Arizona receiver Dan Buckner hauls in a touchdown pass over UCLA cornerback… (Wily Low / Associated Press )
I really have to give credit to UCLA Coach Rick Neuheisel. After a 36-point drubbing to a 1-5 Arizona team, he still manages to cling to his optimism by saying "we can and will turn the corner."
This time I think you're absolutely right, Coach. Only the next corner you turn is going to have "Exit" by the door.
The worst thing about UCLA's 48-12 loss to Arizona? It wasn't even as close as the score indicated.
If Dan Guerrero needs to wait until the end of the season to evaluate UCLA's football program, perhaps it's not just the football coach who needs to be replaced.
Glenn M. Langdon
After having season tickets to UCLA football since 1976, I gave them up this year. Whatever fills Rick Neuheisel's "Passion Bucket" surely stinks. I never thought I'd miss Karl Dorrell; thanks Rick for proving me wrong there.
Anyone who thinks the Bruins currently have an acceptable football coach must wear cardinal and gold.
The UCLA football players must really want a new coach because that is the only explanation for constantly missing tackles, dropping passes, committing silly penalties, and now getting into fights. It's almost like they're doing it on purpose, because it's hard to believe these scholarship players can be that bad.
Chris Foster's article about the UCLA offense and strategy [Oct. 15] tells us all we need to know about what has happened to our society. So Rick Neuheisel, who is supposed to be a leader of our youth, believes that it is more important for him to be successful than to be safe. And Jim Mastro says in effect that there is danger in the plays that UCLA has decided to call and that it is up to the players to learn how to protect themselves. What kind of nonsense is that? Shame on them.
Bernard S. Otis
Work of Arte
My goodness this hurts to write this, but T.J. Simers' column on Arte Moreno couldn't have been more spot on. This Angels season is on him more than Mike Scioscia or Tony Reagins. Having lost out on Carl Crawford, had Moreno ponied up the cash for Beltre, the Angels would have had no reason (or money) to trade for Wells. It's hard to believe Arte was a successful businessman with this strategy of deciding that the market is just too high for valuable assets. It is, however, easy to believe that this strategy has rendered the club far less competitive than Texas.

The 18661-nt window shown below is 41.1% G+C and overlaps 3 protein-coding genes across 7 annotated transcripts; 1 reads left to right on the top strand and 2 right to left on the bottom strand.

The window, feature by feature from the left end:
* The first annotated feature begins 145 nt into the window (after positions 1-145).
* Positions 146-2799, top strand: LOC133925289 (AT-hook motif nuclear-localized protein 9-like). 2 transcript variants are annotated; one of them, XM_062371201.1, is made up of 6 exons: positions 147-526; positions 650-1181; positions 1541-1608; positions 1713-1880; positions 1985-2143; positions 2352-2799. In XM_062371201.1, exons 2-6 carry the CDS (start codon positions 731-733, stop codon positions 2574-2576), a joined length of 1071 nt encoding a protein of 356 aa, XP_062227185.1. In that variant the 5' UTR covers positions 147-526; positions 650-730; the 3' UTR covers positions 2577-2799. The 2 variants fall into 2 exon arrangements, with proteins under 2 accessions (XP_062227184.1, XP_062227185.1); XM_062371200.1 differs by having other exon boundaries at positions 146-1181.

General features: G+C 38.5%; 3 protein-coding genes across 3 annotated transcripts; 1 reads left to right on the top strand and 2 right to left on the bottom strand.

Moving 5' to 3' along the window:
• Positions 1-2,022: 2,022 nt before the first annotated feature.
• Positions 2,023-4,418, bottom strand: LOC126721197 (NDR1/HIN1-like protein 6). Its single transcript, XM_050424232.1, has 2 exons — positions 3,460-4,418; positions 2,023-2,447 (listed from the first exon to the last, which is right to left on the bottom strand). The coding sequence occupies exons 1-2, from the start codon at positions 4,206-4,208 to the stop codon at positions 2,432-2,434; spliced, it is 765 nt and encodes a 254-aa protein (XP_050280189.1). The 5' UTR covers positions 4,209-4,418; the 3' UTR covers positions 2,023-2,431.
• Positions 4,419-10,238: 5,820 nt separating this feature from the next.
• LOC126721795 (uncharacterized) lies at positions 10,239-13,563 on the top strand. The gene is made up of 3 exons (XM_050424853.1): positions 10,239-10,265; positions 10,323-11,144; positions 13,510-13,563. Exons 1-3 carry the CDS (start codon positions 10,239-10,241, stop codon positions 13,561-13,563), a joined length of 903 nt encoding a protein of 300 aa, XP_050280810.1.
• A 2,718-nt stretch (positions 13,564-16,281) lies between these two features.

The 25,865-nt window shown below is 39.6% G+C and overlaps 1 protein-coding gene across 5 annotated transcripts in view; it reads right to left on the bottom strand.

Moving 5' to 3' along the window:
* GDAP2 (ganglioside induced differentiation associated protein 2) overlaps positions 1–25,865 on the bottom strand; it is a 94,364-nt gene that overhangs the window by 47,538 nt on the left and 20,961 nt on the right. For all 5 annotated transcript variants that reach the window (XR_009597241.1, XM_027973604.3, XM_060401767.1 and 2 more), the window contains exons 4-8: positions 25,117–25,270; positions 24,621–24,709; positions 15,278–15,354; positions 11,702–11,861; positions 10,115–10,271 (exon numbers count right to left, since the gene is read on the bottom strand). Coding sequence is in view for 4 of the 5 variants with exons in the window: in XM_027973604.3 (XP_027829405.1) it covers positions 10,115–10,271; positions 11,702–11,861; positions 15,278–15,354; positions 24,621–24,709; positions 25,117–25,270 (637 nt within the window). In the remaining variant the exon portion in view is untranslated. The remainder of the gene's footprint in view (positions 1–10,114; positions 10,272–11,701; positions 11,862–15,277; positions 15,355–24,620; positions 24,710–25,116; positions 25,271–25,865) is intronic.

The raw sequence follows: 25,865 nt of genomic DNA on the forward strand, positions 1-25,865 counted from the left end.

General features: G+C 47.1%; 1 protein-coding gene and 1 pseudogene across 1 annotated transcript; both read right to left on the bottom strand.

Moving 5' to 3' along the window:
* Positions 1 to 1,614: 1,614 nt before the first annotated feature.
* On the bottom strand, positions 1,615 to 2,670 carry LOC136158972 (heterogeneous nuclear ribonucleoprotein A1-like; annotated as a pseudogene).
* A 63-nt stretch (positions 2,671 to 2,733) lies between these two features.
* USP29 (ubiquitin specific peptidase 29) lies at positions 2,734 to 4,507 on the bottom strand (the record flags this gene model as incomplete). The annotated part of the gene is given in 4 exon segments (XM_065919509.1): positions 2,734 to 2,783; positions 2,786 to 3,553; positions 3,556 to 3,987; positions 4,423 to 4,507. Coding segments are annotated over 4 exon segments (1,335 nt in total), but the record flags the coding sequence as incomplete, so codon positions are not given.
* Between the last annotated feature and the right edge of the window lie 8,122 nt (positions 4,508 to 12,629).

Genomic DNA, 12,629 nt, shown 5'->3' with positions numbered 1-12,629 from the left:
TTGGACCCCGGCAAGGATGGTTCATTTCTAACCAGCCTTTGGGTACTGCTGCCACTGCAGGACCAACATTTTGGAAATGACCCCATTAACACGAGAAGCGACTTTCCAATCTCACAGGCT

One factor T.J. Simers may have missed regarding the Angels' failure to sign any of the top free agents may well have been, in addition to Arte Moreno's bungling, that none of those premier players wanted to have to play for "tyrant" Mike Scioscia.
I know T.J. Simers likes to bloviate because he likes to draw a reaction. However, his column on Arte Moreno is just downright ignorant. Abreu, Hunter and Wells each hit 20-30 points below their career batting averages all in the same season and the Angels missed out on the playoffs. That is Moreno's fault? The Napoli-Wells trade looks bad in the rearview mirror, due in no small part to Napoli having the greatest year of his career and Wells having his worst. Was Moreno supposed to see that?
The Angels didn't overpay for Teixeira, (who got nothing but singles in his one postseason in Anaheim), Lackey, (a total bust in Boston washing away his misery in beer in the clubhouse during games), Figgins, (whose career appears to be over post-Anaheim), and he still has them contending most years. I went to my first Angels game in 1972 — well before Simers ever realized there was a team there. I watched a lot of really bad baseball for a lot of years. I appreciate that the Angels have four postseason appearances in the seven years of Moreno ownership and only four postseason appearances in the entire 40-plus years prior to Arte.
The Jamie factor
After reading Bill Plaschke's column on Jamie McCourt, everyone should know Frank was willing to pay her $130 million in a settlement because it is worth it.
Anyone know how Charles Steinberg's "Project Jamie" campaign is doing these days? Funny, I haven't heard much about it lately.
Bill Plaschke's article makes me wonder. Does this mean Jamie will not be president of the United States?
It doesn't get any more sexist than Bill Plaschke's attack on Jamie McCourt. Women now have some rights and don't have to be one of the "good old boys". I find his column and remarks insulting to all women. He took it real easy on Frank, however ... because he's one of the boys?
Wouldn't it be ironic if Frank McCourt is forced to sell the Dodgers and has to declare personal bankruptcy after he cannot afford to pay Jamie the $130 million?